I’ve been reading Minksy’s latest book, The Emotion Machine, and he provides some interesting insights into how the mind works. One idea he has involves a “Critic-Selector” model, in which he suggests that we have a kind of “negative expertise” (i.e. a way of learning from our mistakes). The Critics are those who learn to recognize a kind of potential mistake before it happens. His thesis in the book is that “much of our human resourcefulness comes from our ability to switch among different Ways to Think” (83), and he suggests that the many and various emotional states of the brain are some of the very “Ways to Think” that we switch among in order to solve the problems of life. When he speaks of problem-solving as a way of briefly switching most of your Critics off (a.k.a. “brainstorming”) and then turning them on again to examine the options, I thought of Edward de Bono’s “Six Hats” method of creative thinking.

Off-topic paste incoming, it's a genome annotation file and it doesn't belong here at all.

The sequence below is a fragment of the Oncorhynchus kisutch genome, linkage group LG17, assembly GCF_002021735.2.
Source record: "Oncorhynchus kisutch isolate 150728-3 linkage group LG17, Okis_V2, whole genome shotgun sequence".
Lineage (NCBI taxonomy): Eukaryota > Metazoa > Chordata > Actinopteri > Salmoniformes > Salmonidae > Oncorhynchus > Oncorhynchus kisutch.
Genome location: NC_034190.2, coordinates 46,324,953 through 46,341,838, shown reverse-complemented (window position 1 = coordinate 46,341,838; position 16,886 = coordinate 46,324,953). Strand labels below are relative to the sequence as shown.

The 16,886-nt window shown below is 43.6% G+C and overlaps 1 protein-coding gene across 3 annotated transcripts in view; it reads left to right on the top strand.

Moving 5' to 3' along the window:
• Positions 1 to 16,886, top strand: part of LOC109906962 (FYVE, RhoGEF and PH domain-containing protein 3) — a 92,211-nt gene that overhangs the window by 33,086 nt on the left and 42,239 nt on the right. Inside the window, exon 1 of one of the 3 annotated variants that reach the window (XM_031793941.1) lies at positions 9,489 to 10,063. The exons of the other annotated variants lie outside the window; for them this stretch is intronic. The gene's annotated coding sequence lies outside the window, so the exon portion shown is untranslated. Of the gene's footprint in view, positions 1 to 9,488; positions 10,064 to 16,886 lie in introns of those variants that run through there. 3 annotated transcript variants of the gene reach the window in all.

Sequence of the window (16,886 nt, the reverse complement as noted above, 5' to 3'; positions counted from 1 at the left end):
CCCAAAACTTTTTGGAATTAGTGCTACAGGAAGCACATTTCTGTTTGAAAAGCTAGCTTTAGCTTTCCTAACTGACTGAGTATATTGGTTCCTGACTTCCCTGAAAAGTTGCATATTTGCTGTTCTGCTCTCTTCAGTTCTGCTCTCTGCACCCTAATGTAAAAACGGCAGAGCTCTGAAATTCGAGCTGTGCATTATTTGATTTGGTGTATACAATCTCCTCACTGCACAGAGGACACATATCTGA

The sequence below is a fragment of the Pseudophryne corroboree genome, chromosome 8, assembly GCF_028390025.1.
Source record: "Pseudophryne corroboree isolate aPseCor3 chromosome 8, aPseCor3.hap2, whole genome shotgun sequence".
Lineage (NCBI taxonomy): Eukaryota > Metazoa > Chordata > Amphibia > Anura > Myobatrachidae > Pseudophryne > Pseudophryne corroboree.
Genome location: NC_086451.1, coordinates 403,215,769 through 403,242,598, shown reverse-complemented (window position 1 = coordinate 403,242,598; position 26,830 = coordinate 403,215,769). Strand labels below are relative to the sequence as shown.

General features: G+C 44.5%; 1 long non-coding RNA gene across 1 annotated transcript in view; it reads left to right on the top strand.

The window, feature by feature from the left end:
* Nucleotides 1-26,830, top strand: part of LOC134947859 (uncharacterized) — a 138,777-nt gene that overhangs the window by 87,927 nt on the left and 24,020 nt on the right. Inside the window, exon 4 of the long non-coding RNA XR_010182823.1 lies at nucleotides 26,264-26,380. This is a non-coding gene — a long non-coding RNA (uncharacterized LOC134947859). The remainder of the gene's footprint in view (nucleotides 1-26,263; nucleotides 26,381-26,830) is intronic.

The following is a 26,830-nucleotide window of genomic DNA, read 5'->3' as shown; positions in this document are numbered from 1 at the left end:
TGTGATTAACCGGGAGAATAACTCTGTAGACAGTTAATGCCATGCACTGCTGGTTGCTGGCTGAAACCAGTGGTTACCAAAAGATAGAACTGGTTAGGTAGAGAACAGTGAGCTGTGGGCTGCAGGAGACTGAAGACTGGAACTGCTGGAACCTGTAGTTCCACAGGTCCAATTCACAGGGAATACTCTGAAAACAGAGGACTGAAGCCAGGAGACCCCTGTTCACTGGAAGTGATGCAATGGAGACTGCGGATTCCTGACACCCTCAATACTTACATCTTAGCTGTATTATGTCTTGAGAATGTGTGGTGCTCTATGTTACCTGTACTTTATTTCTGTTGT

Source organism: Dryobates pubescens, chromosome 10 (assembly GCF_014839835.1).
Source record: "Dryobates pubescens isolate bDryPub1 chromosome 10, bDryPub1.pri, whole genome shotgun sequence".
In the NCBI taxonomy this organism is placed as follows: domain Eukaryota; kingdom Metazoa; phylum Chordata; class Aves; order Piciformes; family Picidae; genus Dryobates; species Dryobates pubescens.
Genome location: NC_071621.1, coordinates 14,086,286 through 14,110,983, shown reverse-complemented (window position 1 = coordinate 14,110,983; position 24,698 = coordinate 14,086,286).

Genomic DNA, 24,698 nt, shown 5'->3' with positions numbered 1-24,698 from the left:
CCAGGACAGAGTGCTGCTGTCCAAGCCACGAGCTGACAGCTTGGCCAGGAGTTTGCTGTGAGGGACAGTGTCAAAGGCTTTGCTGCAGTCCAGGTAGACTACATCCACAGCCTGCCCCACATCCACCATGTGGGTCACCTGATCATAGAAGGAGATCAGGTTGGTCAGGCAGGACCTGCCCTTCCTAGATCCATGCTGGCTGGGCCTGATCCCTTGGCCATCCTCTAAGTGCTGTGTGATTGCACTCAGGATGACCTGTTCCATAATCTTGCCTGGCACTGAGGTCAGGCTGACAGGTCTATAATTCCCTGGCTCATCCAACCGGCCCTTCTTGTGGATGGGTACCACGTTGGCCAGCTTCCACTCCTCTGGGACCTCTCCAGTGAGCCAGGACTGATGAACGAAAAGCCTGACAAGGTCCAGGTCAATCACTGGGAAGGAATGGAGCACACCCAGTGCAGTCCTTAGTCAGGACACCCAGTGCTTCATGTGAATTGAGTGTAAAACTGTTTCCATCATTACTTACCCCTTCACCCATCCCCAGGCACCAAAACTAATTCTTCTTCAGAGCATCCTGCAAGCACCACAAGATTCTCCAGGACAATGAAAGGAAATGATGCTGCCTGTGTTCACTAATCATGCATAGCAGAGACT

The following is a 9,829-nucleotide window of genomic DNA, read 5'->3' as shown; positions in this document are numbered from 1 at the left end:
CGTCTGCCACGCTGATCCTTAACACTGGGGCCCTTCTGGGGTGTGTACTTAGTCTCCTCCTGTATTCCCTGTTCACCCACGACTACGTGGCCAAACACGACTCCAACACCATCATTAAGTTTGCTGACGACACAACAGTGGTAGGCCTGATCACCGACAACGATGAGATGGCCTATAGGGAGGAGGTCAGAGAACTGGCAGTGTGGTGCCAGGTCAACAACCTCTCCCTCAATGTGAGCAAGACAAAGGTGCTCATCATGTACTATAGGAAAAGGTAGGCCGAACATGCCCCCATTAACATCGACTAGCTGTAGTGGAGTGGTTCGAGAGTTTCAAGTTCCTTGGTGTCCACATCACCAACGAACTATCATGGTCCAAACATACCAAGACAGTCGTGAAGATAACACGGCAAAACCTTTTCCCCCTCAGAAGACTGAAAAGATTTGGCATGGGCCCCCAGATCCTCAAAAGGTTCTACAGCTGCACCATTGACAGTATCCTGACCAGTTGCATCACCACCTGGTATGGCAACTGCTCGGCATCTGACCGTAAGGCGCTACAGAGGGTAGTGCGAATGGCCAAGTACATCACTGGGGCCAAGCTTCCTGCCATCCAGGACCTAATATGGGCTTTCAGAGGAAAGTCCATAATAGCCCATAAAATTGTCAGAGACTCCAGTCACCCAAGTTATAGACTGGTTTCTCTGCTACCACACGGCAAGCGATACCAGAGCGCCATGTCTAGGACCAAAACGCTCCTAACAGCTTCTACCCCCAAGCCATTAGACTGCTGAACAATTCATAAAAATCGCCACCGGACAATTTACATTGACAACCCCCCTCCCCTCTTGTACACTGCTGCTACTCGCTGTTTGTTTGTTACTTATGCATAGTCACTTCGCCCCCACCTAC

After my reading this morning, it occurred to me that my idea regarding new modes of thinking beyond the conceptual, modes which would capture the changes in thinking that the electronic apparatus are bringing about (the receptual, the exceptual, the deceptual, the inceptual) can connect to this work of de Bono and Minsky. Much of what Ulmer’s work focuses on is how to think creatively: his CATT(t) method, for example, and his book on Heuretics: The Logic of Invention.